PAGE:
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The British Chamber of Commerce launched on Tuesday in Rangoon, paving the way for UK businesses to foster and promote investments in Burma.
According to the British Chambers of Commerce website, UK exports to Burma increased from US$17 million in 2012 to almost $60 million in 2013.
The British government anticipates that exports to the country will increase to $1.35 trillion by 2020 – a benchmark that the newly launched British Chamber of Commerce will assist by identifying market opportunities for potential investors.
“I believe British businesses can play a central role in supporting the economic growth in this country, creating jobs and raising skill levels,” said Andrew Patrick, British Ambassador to Burma, according to a press release from the British Embassy.
Antony Picon, president of the British Chamber of Commerce, pledged that this new body will steer UK businesses “towards sustained economic and social development”.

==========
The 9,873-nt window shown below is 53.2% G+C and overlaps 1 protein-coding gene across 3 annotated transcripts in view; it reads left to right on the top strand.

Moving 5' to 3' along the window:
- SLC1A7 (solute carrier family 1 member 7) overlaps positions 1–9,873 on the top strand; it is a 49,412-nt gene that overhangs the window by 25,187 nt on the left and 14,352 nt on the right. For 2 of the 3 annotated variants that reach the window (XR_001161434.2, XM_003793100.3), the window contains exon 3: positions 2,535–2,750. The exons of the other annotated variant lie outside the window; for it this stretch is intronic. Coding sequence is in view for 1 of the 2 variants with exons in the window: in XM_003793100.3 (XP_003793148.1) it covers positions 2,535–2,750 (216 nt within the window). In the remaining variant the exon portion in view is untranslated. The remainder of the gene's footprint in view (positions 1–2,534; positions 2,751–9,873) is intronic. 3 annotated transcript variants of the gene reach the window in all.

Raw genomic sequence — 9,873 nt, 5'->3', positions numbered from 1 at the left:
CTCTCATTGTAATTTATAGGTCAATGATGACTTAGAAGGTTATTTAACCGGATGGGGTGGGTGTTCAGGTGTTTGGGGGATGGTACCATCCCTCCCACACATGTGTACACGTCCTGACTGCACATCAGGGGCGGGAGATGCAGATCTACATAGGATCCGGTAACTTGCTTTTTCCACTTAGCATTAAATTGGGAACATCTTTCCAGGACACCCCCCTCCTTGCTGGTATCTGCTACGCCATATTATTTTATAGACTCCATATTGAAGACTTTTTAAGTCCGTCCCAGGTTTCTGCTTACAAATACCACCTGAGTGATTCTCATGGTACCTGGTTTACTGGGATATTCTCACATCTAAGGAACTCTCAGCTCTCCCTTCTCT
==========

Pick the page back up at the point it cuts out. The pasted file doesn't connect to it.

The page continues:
Stephanie Ashmore, executive director of the British Chamber of Commerce, reiterated this goal, adding that the body will be “valuable” to investors as the Burmese market can make it “particularly difficult to access reliable information”.
She added that the British Chamber of Commerce is hoping to work with the Centre for Responsible Business, a project set up to encourage ethical business practices.
“We’re keen to work with that organisation to make sure our members get the most relevant and up to date advice,” Ashmore said. “Also, to hopefully build a case study so we can look to a high-profile company who is doing ethical business very well and we can share some of those lessons with other companies who are looking to invest or start working in Myanmar [Burma].”